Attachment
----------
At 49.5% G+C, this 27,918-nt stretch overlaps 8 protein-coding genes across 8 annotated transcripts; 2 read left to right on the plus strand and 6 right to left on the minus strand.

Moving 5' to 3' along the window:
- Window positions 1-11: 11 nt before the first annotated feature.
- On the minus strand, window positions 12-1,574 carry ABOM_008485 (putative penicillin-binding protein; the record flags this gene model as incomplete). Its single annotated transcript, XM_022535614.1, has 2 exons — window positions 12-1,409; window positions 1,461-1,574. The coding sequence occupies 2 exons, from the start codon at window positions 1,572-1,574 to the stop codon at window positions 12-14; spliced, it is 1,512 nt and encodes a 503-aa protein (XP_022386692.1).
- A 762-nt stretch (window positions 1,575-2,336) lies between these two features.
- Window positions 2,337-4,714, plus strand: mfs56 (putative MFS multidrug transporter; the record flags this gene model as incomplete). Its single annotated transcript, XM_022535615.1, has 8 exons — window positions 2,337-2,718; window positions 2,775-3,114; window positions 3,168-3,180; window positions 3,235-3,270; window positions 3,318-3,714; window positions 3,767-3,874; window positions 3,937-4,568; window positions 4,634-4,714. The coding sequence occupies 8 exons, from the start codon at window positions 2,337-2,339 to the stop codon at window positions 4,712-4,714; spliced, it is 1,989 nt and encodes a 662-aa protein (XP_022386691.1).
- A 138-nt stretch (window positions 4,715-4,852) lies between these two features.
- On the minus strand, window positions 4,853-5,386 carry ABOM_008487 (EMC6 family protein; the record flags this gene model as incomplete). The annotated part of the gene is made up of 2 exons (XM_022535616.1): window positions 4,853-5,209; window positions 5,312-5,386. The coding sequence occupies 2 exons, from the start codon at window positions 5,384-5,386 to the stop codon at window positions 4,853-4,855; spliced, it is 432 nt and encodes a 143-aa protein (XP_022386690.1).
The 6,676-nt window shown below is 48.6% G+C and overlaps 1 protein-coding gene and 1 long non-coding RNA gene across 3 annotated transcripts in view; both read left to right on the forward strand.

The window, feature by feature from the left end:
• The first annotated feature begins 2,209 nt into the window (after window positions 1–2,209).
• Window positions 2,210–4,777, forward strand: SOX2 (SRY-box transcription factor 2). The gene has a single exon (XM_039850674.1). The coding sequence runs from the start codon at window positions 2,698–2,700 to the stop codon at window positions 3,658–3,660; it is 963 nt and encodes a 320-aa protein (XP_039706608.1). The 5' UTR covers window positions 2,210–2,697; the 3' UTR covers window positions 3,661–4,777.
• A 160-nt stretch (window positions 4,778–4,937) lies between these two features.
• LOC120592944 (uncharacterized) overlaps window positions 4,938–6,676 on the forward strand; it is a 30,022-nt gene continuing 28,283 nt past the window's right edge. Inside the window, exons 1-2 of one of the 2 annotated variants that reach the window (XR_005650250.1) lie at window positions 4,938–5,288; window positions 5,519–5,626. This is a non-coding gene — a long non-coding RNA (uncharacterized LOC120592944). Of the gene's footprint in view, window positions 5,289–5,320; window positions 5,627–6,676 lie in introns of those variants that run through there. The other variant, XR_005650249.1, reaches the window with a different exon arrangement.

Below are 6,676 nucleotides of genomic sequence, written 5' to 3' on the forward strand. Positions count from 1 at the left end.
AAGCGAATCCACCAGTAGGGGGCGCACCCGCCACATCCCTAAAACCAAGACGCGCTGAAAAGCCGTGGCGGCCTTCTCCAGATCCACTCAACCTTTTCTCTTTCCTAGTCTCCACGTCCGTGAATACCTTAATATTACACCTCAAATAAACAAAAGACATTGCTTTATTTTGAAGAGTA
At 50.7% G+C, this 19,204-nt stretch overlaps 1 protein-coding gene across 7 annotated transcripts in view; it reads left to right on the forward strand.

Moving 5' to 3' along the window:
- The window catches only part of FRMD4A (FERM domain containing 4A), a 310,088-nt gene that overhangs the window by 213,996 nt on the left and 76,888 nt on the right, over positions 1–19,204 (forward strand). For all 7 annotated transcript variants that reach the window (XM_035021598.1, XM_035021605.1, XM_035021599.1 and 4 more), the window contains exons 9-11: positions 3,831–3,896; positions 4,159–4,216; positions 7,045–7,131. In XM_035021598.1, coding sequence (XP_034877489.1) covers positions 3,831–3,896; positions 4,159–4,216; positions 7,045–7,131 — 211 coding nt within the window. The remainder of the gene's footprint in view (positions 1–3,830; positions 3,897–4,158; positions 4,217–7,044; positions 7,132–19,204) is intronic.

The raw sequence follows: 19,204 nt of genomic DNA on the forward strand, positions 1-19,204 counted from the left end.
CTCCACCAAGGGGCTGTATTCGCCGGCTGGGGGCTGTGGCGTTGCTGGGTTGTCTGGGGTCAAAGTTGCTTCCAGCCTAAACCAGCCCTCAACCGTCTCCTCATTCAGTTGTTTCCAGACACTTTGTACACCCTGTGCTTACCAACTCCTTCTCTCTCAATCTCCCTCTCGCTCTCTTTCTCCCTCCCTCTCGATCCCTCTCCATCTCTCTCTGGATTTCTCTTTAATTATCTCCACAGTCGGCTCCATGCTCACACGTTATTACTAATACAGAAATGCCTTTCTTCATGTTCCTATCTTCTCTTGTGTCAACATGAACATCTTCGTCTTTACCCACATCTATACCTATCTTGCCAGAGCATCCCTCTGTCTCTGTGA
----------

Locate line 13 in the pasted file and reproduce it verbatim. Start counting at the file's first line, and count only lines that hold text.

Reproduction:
• A 160-nt stretch (window positions 4,778–4,937) lies between these two features.